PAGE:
The Christians I met in India assumed that people just didn’t know that God loved them, and that it was their job to fix that. They remembered how abruptly and miraculously God hijacks your life and sets you on a different path, and they just took it for granted this is what God wanted for everyone. Living in Australia, surrounded by people who live as if Christianity has been tried and found wanting, I have allowed myself to forget the truly radical and earth-shattering nature of the truth that I believe.

We belong to God. We are truly beloved just as we are, created in God’s image. We’re precious – of infinite value. There is grace enough to heal all our brokenness. Love enough to fill all our longing. This is what Jesus came for, lived for and died for – so that we could know this truth. And we don’t just believe it for ourselves but believe it for every other person near and far.

So we cannot rest while poverty, oppression and injustice keeps people from knowing God’s love for them. Because the love of God is not just a message to be heard, but a reality to be touched, tasted and lived; made tangible by the actions of God’s people.

At UnitingWorld, we often wonder how we can better share the life-changing stories we encounter, better inspire people to join in the global movement of transformation that is the story of God’s church at work. I’m convinced now that if I am to follow God’s call to act, I must again and again awaken the shocking recognition of who God has called me to be – a beloved child of God.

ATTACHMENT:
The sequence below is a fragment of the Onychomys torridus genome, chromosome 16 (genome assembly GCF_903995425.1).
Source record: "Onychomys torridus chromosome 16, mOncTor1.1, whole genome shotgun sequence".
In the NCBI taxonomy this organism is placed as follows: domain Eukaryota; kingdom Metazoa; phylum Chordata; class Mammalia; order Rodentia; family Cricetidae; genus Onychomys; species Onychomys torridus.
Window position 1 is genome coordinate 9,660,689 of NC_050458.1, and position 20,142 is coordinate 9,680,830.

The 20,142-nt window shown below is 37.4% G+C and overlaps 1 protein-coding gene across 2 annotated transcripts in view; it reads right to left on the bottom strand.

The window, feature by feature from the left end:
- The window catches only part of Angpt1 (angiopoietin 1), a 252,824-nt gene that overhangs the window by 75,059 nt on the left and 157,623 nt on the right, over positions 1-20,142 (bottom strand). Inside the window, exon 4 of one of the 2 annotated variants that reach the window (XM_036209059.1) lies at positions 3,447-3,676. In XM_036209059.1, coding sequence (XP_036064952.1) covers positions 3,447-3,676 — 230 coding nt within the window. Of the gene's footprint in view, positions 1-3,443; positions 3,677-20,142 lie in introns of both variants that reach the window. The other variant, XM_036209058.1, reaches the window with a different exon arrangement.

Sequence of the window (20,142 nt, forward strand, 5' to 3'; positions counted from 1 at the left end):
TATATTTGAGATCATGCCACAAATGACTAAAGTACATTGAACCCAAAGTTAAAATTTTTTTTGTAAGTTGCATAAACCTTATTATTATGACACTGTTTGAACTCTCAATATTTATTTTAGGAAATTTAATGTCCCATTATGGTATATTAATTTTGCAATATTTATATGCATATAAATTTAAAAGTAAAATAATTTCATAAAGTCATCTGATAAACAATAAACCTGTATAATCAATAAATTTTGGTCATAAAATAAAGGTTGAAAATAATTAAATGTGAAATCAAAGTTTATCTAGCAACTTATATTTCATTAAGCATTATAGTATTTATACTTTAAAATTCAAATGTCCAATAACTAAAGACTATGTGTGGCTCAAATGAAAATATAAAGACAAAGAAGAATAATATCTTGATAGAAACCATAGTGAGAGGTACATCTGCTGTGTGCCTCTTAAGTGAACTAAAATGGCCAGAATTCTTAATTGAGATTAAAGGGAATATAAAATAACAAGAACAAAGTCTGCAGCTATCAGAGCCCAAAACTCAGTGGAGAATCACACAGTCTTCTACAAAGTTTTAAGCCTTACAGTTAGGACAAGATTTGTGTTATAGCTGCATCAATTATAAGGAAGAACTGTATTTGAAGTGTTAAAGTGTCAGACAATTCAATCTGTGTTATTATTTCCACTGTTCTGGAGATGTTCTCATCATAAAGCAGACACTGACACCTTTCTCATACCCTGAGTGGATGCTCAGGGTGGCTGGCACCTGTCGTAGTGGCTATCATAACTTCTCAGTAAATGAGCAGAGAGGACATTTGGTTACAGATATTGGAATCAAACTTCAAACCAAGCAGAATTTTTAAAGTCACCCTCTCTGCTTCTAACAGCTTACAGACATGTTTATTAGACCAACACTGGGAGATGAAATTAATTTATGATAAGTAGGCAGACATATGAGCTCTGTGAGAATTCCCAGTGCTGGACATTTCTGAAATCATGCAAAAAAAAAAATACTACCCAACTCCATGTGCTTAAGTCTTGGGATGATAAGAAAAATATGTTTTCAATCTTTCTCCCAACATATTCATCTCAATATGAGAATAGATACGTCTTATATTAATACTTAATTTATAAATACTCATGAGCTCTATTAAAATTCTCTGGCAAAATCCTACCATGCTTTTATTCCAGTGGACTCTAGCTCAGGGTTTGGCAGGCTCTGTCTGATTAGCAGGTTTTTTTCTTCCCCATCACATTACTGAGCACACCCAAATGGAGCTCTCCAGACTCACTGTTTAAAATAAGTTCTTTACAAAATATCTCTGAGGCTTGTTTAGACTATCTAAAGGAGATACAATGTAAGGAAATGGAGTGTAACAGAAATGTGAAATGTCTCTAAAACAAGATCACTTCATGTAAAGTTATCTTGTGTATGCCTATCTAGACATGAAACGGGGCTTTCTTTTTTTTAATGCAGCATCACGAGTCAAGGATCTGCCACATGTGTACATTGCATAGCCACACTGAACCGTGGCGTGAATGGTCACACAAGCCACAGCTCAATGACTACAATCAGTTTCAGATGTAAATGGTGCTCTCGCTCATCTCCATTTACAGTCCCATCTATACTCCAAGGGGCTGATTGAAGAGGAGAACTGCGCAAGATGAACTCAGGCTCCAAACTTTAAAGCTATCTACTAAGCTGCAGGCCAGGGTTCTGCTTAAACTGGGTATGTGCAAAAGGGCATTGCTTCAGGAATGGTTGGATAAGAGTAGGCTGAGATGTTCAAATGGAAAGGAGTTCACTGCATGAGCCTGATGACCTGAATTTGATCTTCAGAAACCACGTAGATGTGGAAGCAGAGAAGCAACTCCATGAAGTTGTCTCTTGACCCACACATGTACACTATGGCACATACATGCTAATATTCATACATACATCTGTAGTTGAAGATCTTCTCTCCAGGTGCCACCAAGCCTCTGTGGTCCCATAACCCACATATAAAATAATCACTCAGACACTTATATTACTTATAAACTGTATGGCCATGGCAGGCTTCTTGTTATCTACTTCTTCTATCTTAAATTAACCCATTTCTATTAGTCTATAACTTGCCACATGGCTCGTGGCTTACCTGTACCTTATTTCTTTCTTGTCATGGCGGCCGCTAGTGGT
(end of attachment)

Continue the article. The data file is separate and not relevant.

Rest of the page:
So, as I thank you for your faithful support, I also wish for you a moment of wonder and awe. That you can pause and say, “I still can’t get over how much God loves me” and let that incandescent truth set you on fire.

-Sureka

Dr Sureka Goringe
National Director
UnitingWorld

 

UnitingWorld is fundraising to support our transformative partnership with the church in India, where poverty holds so many people back from their God-given human dignity. We’re aiming to raise $115,000 to help our partners provide education, shelter, pastoral care and HOPE in some of the most difficult areas of rural India.

Your donation will make a huge difference in the lives of the resilient and determined people we work alongside. Click here to donate now.

(Top pic: Dr Sureka Goringe and Dr Deidre Palmer with delegates at the UnitingWorld Southeast Asia regional workshop on gender justice)